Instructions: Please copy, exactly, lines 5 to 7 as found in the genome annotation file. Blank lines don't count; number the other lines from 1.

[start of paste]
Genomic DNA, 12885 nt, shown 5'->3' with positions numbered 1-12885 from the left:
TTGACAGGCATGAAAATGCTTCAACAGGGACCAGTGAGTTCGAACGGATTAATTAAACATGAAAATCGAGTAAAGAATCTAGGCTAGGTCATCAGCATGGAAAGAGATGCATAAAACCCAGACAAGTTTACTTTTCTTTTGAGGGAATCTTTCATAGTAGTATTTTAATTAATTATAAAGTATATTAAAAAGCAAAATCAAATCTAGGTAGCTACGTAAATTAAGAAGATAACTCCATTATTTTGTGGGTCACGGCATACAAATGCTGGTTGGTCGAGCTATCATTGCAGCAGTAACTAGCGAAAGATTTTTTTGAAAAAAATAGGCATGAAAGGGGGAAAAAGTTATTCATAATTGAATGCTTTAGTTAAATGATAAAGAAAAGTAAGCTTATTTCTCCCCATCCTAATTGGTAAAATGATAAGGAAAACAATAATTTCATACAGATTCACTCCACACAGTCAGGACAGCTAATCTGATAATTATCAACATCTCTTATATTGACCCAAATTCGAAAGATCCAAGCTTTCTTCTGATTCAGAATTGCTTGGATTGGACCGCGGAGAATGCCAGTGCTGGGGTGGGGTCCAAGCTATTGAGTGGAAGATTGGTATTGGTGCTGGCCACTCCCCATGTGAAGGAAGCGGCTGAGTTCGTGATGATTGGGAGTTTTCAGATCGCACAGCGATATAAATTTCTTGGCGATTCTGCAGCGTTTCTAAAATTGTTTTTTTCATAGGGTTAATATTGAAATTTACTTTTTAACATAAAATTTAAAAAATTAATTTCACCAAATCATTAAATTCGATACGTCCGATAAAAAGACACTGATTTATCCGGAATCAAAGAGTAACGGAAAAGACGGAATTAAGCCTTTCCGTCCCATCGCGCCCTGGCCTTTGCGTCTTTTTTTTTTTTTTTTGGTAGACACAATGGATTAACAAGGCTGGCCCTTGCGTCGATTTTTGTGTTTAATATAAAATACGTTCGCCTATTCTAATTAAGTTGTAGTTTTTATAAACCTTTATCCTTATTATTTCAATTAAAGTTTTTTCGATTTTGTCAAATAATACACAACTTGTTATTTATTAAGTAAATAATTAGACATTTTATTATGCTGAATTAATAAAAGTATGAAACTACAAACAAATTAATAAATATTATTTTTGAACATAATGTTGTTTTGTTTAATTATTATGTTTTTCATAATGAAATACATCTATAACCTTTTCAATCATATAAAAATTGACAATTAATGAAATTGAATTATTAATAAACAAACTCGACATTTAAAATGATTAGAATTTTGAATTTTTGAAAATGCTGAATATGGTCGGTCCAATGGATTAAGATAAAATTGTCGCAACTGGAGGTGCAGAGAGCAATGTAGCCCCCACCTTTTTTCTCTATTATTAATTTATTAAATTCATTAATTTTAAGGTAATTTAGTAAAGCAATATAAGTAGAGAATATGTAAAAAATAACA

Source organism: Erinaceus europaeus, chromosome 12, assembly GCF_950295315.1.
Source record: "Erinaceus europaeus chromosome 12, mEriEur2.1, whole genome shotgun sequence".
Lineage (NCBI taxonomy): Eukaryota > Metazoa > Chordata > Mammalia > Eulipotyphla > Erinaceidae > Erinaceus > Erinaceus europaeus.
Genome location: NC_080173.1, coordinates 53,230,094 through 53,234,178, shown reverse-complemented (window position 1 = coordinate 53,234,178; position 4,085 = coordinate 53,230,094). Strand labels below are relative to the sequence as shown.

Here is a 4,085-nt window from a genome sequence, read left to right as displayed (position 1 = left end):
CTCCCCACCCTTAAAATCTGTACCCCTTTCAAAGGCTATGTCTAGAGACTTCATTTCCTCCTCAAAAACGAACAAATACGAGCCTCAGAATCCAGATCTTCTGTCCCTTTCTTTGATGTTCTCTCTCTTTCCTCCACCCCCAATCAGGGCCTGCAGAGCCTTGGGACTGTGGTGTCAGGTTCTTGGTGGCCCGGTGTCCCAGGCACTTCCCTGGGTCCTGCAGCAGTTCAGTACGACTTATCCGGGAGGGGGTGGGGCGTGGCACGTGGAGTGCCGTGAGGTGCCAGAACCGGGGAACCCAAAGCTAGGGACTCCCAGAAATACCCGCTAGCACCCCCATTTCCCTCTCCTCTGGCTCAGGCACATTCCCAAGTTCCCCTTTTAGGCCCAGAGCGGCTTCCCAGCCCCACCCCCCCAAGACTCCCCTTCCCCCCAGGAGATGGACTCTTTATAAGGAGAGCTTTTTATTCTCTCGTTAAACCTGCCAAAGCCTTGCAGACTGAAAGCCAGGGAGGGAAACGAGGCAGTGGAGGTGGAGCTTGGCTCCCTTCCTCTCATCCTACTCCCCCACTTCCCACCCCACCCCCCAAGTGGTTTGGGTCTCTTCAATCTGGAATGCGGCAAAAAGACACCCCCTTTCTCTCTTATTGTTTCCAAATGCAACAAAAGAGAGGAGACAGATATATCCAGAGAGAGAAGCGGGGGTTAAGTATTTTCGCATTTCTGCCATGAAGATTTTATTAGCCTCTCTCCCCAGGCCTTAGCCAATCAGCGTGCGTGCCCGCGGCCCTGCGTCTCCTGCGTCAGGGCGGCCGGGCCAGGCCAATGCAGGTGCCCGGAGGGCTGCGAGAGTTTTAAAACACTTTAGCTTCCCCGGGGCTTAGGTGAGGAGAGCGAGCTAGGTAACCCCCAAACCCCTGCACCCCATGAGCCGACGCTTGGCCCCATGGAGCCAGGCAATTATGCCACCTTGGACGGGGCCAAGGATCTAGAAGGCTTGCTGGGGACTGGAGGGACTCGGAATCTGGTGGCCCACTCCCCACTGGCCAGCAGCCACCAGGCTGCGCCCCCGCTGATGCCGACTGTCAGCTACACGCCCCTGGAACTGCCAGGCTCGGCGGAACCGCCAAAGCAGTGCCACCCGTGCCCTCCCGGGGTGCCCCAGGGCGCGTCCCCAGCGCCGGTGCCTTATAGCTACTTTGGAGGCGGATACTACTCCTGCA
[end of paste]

Lineage (NCBI taxonomy): Eukaryota > Metazoa > Chordata > Mammalia > Eulipotyphla > Erinaceidae > Erinaceus > Erinaceus europaeus.
Genome location: NC_080173.1, coordinates 53,230,094 through 53,234,178, shown reverse-complemented (window position 1 = coordinate 53,234,178; position 4,085 = coordinate 53,230,094). Strand labels below are relative to the sequence as shown.

Here is a 4,085-nt window from a genome sequence, read left to right as displayed (position 1 = left end):